But the Blair and Brown era was also witness to the rebirth of class struggle in the United Kingdom, in the form of the rise of the extra-parliamentary mass social movements. The role of the extra-parliamentary left to the success of the likes of the Stop the War Coalition, which brought two million to the streets of the UK in 2003, was an important signal.

It showed that the supposed ideological hegemony of the right in British society was not nearly as total as had been suggested by the Blairites. In fact, there were large opinion poll majorities for a variety of left-wing policies.

The rise of Corbynism

Protest movements continued after Labour was ousted in 2010. In 2011, the TUC mobilised 500,000 against austerity. The rise of the People’s Assembly Against Austerity in the years after that suggested the balance might shift towards more struggle from below. Then, something unexpected happened.

After the 2015 electoral defeat for Labour, moreover, tens of thousands either joined the Labour Party or registered as supporters to back the most left-wing candidate for leader: Jeremy Corbyn. Corbyn was known as a backbencher with Bennite sympathies from the 1980s, who was active in the social movements and worked alongside many on the left outside Labour.

Unlike in the aftermath of the defeats of the 1970s, then, this upswing in Labour left support has come on the back of a more confident set of extra-parliamentary movements. Moreover, unlike in 1983, the Labour election result in 2017 bucked the trend. It did not go down, but went up and almost reached the 1997 tally. Even though Labour did not win, it deprived the Tories of a majority.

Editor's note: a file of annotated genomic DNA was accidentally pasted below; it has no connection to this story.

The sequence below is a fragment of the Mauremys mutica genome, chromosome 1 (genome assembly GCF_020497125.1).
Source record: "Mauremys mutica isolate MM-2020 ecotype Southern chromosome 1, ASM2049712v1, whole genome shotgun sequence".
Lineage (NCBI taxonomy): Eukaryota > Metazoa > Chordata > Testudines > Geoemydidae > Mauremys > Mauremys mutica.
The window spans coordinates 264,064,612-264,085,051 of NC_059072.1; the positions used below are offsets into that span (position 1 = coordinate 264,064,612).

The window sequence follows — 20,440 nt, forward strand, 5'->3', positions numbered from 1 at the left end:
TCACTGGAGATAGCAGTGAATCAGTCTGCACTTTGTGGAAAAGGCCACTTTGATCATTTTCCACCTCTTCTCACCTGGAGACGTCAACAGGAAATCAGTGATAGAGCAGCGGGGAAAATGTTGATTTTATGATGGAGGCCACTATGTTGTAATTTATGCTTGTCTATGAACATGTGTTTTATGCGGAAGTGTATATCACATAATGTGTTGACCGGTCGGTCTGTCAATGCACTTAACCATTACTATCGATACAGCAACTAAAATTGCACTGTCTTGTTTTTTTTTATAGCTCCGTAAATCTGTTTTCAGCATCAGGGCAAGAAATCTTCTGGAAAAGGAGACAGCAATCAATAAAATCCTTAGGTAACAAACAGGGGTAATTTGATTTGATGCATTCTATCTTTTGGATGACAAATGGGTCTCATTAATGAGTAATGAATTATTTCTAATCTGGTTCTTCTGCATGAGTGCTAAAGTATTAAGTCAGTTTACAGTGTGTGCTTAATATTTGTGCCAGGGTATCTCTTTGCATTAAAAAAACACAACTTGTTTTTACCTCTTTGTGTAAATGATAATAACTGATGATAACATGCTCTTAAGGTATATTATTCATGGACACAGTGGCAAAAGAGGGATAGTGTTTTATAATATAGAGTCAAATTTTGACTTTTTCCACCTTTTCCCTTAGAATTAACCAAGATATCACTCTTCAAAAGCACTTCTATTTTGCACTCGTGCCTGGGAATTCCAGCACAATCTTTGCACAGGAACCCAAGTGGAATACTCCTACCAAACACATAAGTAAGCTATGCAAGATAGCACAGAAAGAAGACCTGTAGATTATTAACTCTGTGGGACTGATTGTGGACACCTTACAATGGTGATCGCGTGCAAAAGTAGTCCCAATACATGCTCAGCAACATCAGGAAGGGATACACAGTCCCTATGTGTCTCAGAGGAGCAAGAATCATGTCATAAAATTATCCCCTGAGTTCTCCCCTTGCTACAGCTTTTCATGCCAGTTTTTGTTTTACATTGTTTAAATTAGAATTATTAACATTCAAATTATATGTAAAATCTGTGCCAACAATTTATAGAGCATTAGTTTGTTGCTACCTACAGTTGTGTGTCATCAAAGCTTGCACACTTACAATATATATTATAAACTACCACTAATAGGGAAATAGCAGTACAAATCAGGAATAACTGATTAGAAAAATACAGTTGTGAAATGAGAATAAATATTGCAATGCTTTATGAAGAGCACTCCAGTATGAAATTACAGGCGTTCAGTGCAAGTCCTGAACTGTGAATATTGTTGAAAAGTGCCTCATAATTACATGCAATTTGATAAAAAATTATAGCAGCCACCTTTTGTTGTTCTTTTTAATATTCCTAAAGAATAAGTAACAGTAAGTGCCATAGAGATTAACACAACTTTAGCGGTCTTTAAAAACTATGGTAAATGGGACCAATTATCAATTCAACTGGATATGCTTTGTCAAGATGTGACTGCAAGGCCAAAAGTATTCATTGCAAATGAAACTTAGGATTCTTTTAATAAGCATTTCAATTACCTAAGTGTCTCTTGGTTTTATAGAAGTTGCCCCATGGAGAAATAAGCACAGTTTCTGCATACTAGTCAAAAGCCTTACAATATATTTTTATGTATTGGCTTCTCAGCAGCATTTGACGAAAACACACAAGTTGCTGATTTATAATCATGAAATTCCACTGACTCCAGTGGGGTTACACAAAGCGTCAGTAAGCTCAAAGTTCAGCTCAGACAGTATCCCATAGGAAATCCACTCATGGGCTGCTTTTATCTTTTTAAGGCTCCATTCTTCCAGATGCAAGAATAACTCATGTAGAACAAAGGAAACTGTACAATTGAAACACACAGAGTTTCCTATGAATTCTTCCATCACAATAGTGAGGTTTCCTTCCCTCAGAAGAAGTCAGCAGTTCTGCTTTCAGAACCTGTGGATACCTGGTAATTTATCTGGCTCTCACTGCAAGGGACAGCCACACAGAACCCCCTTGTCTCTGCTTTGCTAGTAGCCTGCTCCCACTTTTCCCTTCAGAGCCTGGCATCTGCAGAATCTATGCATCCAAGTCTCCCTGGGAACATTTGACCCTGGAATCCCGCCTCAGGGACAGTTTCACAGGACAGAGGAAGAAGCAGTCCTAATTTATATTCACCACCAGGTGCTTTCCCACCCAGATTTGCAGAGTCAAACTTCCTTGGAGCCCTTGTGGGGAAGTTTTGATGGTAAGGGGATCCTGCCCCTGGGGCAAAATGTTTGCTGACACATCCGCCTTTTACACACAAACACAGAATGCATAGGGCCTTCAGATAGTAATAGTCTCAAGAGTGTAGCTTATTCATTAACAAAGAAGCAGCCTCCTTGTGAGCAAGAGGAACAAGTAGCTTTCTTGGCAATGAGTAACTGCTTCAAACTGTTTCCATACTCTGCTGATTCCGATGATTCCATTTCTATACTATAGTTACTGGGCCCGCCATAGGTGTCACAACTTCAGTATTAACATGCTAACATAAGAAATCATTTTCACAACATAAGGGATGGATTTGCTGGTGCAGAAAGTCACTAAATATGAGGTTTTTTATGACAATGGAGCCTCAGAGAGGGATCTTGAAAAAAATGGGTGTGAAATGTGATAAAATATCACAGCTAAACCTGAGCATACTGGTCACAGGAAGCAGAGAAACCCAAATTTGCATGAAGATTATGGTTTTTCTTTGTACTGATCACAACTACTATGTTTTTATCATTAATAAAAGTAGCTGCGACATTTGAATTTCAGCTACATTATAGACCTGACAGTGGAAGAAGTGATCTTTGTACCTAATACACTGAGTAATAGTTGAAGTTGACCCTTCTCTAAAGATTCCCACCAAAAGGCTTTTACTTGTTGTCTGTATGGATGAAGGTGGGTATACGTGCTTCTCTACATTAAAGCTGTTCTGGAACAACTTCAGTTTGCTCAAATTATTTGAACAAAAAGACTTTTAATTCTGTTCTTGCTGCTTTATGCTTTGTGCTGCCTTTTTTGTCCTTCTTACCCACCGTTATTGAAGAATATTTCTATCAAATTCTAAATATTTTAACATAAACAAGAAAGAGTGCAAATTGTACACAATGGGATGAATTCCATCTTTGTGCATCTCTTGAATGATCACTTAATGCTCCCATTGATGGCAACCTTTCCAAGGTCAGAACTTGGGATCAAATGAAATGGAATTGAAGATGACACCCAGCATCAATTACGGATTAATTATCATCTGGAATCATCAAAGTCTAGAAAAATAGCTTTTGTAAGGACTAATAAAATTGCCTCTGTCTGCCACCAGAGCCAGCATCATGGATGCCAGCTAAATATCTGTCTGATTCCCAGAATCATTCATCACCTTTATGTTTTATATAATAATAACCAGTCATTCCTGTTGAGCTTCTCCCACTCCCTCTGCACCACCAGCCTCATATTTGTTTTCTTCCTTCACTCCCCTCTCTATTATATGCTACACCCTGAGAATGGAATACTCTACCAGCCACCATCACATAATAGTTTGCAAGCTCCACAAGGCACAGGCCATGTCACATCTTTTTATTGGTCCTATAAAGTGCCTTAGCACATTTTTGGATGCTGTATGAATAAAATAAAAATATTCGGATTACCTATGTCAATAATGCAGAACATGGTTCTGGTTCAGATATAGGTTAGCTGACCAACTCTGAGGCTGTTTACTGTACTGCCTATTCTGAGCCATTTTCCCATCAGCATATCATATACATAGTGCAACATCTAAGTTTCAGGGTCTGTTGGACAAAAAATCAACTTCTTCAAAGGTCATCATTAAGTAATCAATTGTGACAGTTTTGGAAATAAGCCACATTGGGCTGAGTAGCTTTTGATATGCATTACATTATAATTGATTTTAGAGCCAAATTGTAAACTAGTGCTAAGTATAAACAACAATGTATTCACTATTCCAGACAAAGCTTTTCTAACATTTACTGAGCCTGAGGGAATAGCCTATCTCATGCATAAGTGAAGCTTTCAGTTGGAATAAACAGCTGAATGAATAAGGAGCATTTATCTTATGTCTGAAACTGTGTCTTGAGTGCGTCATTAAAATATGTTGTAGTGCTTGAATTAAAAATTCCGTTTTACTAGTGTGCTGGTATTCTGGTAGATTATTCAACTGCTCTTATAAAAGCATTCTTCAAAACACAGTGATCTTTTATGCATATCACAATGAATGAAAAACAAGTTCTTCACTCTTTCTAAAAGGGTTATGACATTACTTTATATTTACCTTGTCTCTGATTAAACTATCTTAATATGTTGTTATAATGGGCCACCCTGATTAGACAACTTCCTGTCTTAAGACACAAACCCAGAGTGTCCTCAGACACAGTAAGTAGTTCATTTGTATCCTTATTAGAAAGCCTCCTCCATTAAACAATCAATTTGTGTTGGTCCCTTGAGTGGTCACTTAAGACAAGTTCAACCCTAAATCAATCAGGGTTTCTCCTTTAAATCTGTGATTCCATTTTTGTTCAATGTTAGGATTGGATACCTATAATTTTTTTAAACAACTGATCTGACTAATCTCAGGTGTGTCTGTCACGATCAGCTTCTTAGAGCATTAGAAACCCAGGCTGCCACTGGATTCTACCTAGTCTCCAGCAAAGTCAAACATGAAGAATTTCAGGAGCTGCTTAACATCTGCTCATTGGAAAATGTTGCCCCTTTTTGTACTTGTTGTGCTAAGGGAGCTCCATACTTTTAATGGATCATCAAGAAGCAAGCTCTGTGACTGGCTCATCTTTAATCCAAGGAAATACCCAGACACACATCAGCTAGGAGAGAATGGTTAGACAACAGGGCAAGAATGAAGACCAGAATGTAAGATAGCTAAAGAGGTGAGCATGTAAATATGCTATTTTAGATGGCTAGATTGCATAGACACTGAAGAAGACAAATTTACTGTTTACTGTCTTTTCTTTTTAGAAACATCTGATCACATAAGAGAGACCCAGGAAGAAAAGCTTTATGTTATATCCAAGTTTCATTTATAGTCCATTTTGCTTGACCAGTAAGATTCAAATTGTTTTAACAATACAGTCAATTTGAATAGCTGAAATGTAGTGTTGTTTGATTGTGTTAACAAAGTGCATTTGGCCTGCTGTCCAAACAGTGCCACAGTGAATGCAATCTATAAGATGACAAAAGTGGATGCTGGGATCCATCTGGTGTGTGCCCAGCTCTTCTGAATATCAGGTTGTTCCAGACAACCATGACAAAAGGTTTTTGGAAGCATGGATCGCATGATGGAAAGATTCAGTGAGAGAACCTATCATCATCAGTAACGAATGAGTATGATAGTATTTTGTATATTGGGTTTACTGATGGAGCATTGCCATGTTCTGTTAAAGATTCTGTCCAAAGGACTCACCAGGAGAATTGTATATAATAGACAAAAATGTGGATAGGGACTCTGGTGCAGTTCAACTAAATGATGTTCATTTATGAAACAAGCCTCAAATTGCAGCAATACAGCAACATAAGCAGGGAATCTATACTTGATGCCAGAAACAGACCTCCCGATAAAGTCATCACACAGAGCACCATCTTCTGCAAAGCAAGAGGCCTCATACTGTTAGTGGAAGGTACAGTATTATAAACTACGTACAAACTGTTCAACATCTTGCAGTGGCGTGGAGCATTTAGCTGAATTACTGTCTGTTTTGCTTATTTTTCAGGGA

This is not the 1980s

Thus, though there are some parallels with the 1980s after the SDP split, we are not doomed to repeating history. There are major differences now in comparison with then.

First, the left had experienced a series of major defeats which led to the rightward drift first in society then in the Labour Party in the 1980s. Now, we have seen the rise of the left on the back of the rise of social movements in wider society and a rise of support for Labour under Corbyn.

Second, Thatcherite neoliberalism was in its infancy and it developed momentum through the 1980s, transforming even the Labour Party by 1995. But we are now operating in a period after the 2008 crash, when neoliberalism is widely discredited globally and there are signs of political polarisation everywhere.